STRASBOURG, France: The European Central Bank's bond-buying programme, known as quantitative easing, is the most potent weapon available to tackle eurozone inequality, ECB president Mario Draghi said on Monday (Feb 5).
"It is true that the richest are the first to benefit from the effects of QE but at the same time it is the most powerful tool to drive down inequality in the longer term," Draghi told the European Parliament.
The central bank launched QE almost three years ago, in March 2015, to help firms and power economic growth coming off a global economic crisis but last week Dutch central bank governor Klaas Knot, who sits on the European Central Bank's governing council, indicated the programme had run its course, prompting price falls on European government bond markets.
Ending the programme would be a major policy shift that could herald the beginning of the end of the cheap money era.
Draghi told lawmakers debating an annual report on the ECB's 2016 performance, that QE had helped create job, saying 7.5 million had been created since the nadir of mid-2013 in the 19-member eurozone and that the eurozone area was seeing robust growth.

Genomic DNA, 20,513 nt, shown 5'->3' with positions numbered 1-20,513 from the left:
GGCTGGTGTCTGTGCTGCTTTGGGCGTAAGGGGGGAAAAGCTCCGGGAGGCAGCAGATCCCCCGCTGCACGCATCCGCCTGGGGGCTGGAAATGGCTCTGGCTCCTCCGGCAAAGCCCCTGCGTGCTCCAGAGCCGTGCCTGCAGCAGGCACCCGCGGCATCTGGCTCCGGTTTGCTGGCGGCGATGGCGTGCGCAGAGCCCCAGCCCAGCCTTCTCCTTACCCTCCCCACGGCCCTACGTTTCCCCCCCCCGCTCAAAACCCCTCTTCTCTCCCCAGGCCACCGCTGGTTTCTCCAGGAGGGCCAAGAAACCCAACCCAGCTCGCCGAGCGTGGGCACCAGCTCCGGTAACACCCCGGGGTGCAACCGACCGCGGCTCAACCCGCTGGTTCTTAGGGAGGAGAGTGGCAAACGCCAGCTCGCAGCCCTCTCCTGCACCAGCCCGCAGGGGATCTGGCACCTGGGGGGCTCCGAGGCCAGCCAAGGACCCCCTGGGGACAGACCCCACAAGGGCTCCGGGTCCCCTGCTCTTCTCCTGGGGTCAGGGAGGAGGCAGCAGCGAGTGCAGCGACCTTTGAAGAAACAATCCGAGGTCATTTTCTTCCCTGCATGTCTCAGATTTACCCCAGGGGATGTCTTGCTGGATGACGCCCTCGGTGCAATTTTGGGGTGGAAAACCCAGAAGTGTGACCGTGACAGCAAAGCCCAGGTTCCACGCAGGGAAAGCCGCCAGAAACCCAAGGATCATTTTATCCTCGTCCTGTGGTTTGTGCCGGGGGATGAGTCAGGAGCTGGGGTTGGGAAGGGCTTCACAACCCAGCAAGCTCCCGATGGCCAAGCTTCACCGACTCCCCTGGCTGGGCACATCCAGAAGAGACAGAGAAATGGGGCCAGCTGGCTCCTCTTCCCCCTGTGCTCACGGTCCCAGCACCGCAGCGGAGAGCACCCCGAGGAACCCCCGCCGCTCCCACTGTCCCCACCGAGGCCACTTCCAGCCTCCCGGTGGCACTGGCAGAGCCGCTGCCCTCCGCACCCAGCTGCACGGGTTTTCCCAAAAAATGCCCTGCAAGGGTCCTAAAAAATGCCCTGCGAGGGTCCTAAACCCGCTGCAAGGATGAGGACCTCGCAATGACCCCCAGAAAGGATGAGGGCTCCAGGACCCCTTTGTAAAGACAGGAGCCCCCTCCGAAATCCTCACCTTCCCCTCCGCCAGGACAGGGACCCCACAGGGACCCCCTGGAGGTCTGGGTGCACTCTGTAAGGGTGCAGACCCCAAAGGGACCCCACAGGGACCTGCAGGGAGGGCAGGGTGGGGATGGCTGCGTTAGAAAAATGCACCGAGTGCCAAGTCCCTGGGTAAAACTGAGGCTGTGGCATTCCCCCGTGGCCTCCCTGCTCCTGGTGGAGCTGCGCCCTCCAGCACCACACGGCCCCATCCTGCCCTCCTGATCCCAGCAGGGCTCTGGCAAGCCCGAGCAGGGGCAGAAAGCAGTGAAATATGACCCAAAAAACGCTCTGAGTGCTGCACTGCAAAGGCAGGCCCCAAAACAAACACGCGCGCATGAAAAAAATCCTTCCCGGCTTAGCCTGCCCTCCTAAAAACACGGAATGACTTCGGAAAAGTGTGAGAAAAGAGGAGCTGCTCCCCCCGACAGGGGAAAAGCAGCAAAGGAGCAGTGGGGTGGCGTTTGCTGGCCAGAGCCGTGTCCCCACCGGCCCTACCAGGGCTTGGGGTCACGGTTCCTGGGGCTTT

In response to some lawmaker's assertion that QE had had negative knock-on effects for some eurozone member states' well-being Draghi said that "no country benefited more than another one from our policy."
His comments came days after the ECB's monthly policy meeting maintained easy money policies keeping headline rates on hold and maintained QE at €30 billion per month albeit last October the bank reduced the monthly purchases from €60 billion. The bank also agreed to maintain the current rate at least through to September.
Draghi also turned his attention to the current price slump of top cryptocurrency bitcoin and its fellow digital coins which he dubbed "very risky" forms of investment over which investors and banks alike should exercise extreme prudence.
"Virtual money is subject to strong volatility. Their price is extremely speculative," Draghi said in his Strasbourg address, underscoring the fact the virtual coins are not regulated.
Bitcoin soared to almost US$20,000 per unit late last year but has since slumped some 60 percent off its peak, prompting several countries, notably China, home to many "miners" of the computer-generated unit, to warn of a regulatory crackdown.
French and German finance ministers Bruno Le Maire and Peter Altmaier indicated last month that Paris and Berlin wanted to regulate bitcoin and said their countries would be tabling proposals to that effect at a meeting of G20 finance ministers in March.